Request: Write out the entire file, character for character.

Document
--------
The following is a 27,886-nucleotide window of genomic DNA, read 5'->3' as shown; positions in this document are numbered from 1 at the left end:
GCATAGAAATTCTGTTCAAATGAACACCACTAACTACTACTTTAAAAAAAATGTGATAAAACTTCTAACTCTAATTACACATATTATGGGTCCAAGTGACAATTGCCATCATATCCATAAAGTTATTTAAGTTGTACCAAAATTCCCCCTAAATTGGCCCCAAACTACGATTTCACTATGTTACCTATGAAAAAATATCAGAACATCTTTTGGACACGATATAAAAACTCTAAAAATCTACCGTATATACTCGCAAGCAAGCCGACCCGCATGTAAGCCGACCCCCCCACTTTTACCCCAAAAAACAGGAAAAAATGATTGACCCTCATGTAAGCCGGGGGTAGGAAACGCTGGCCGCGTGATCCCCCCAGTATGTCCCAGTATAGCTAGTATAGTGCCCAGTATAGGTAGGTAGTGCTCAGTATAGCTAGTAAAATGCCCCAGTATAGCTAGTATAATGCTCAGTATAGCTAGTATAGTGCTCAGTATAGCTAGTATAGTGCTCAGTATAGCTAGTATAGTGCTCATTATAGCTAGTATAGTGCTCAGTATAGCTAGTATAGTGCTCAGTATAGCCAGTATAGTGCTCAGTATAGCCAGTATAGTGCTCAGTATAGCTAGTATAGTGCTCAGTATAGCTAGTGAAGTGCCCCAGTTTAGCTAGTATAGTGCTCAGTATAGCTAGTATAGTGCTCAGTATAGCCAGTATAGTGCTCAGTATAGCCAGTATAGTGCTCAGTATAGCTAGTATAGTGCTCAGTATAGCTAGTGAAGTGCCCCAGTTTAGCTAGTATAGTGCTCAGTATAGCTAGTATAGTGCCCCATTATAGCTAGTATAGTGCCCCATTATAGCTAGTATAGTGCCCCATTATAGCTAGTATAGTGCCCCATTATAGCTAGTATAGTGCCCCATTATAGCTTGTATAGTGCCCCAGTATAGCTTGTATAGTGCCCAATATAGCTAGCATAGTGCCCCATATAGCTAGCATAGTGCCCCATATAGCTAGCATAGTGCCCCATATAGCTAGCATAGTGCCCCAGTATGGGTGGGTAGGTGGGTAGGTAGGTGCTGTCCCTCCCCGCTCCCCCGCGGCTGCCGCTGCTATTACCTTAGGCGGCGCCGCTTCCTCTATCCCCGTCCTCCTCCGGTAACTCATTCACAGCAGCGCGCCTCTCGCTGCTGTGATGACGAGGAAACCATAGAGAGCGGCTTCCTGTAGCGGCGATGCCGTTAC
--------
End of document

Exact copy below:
The following is a 27,886-nucleotide window of genomic DNA, read 5'->3' as shown; positions in this document are numbered from 1 at the left end:
GCATAGAAATTCTGTTCAAATGAACACCACTAACTACTACTTTAAAAAAAATGTGATAAAACTTCTAACTCTAATTACACATATTATGGGTCCAAGTGACAATTGCCATCATATCCATAAAGTTATTTAAGTTGTACCAAAATTCCCCCTAAATTGGCCCCAAACTACGATTTCACTATGTTACCTATGAAAAAATATCAGAACATCTTTTGGACACGATATAAAAACTCTAAAAATCTACCGTATATACTCGCAAGCAAGCCGACCCGCATGTAAGCCGACCCCCCCACTTTTACCCCAAAAAACAGGAAAAAATGATTGACCCTCATGTAAGCCGGGGGTAGGAAACGCTGGCCGCGTGATCCCCCCAGTATGTCCCAGTATAGCTAGTATAGTGCCCAGTATAGGTAGGTAGTGCTCAGTATAGCTAGTAAAATGCCCCAGTATAGCTAGTATAATGCTCAGTATAGCTAGTATAGTGCTCAGTATAGCTAGTATAGTGCTCAGTATAGCTAGTATAGTGCTCATTATAGCTAGTATAGTGCTCAGTATAGCTAGTATAGTGCTCAGTATAGCCAGTATAGTGCTCAGTATAGCCAGTATAGTGCTCAGTATAGCTAGTATAGTGCTCAGTATAGCTAGTGAAGTGCCCCAGTTTAGCTAGTATAGTGCTCAGTATAGCTAGTATAGTGCTCAGTATAGCCAGTATAGTGCTCAGTATAGCCAGTATAGTGCTCAGTATAGCTAGTATAGTGCTCAGTATAGCTAGTGAAGTGCCCCAGTTTAGCTAGTATAGTGCTCAGTATAGCTAGTATAGTGCCCCATTATAGCTAGTATAGTGCCCCATTATAGCTAGTATAGTGCCCCATTATAGCTAGTATAGTGCCCCATTATAGCTAGTATAGTGCCCCATTATAGCTTGTATAGTGCCCCAGTATAGCTTGTATAGTGCCCAATATAGCTAGCATAGTGCCCCATATAGCTAGCATAGTGCCCCATATAGCTAGCATAGTGCCCCATATAGCTAGCATAGTGCCCCAGTATGGGTGGGTAGGTGGGTAGGTAGGTGCTGTCCCTCCCCGCTCCCCCGCGGCTGCCGCTGCTATTACCTTAGGCGGCGCCGCTTCCTCTATCCCCGTCCTCCTCCGGTAACTCATTCACAGCAGCGCGCCTCTCGCTGCTGTGATGACGAGGAAACCATAGAGAGCGGCTTCCTGTAGCGGCGATGCCGTTAC